Objective: Physical inactivity increases postmenopausal and possibly premenopausal breast cancer risk, although different biologic mechanisms are proposed. Our primary objective was to estimate breast cancer risk associated with high versus low levels of moderate-vigorous recreational activity, separately for premenopausal and postmenopausal women.
Methods: We conducted a systematic review of literature published to July 2015. Included reports were cohort or case-control studies relating moderate-vigorous recreational physical activity (metabolic equivalent ≥3.0) to breast cancer incidence, exclusively (≥90%) in premenopausal or postmenopausal women. We appraised study quality and performed meta-analyses using random effects modeling. Subgroup meta-analyses were based on tumor subtype, race, body mass index, parity, hormone therapy use, family history of cancer, and statistical adjustment for body fatness. Dose-response relations were examined.
Results: Pooled relative risks (RRs, 95% CI) for women with higher versus lower levels of moderate-vigorous recreational activity were RR = 0.80 (0.74-0.87) and RR = 0.79 (0.74-0.84) for premenopausal (43 studies) and postmenopausal (58 studies) breast cancer, respectively, with high heterogeneity. Inverse associations were weaker among postmenopausal cohort studies (RR = 0.90 [0.85-0.95]) and studies that statistically adjusted for nonrecreational (eg, occupational, household) activity (RR = 0.91 [0.77-1.06] premenopausal, RR = 0.96 [0.86-1.08] postmenopausal). Risk estimates with versus without body fatness adjustment did not vary by menopause status, although other subgroup effects were menopause-dependent. Among studies of overweight/obese women, there was an inverse association with postmenopausal but not premenopausal breast cancer (RR = 0.88 [0.82-0.95] and RR = 0.99 [0.98-1.00], respectively). Dose-response curves were generally nonlinear.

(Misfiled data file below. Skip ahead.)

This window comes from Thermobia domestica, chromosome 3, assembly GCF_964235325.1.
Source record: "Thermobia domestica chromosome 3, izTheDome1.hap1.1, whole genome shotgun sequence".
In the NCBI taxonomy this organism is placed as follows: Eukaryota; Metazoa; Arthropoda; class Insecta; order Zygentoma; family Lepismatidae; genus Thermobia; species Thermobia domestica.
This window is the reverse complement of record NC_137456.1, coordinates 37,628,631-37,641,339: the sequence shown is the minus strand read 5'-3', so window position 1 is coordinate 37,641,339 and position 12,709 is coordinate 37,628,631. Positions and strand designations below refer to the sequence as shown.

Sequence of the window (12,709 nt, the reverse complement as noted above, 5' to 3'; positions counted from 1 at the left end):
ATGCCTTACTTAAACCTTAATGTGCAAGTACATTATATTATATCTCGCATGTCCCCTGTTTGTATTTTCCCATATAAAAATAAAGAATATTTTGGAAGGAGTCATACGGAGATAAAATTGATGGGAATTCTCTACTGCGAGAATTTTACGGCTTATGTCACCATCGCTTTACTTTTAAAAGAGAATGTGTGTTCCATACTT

Conclusions: Although risk estimates may be similar for premenopausal and postmenopausal breast cancer, subgroup effects may be menopause-dependent.
1Department of Cancer Epidemiology and Prevention Research, CancerControl Alberta, Alberta Health Services, Calgary, Alberta, Canada
2Department of Community Health Sciences, Cumming School of Medicine, University of Calgary, Calgary, Alberta, Canada
3Knowledge Resource Service, Alberta Health Services, Calgary, Alberta, Canada
4Department of Oncology, Cumming School of Medicine, University of Calgary, Calgary, Alberta, Canada.
Address correspondence to: Heather K. Neilson, MSc, Department of Cancer Epidemiology and Prevention Research, CancerControl Alberta, Alberta Health Services, Holy Cross Centre, Room 514, Box ACB, 2210 2nd Street S.W., Calgary, Alberta, Canada T2S 3C3. E-mail: email@example.com
Received 22 April, 2016
Revised 24 July, 2016
Accepted 24 July, 2016
Funding/support: This work was supported by a Health Senior Scholar Award from Alberta Innovates-Health Solutions and the Alberta Cancer Foundation Weekend to End Women's Cancers Breast Cancer Chair held by Christine Friedenreich. This work was also supported by a Career Development Award in Prevention from the Canadian Cancer Society held by Darren Brenner.
Financial disclosure/conflicts of interest: None reported.
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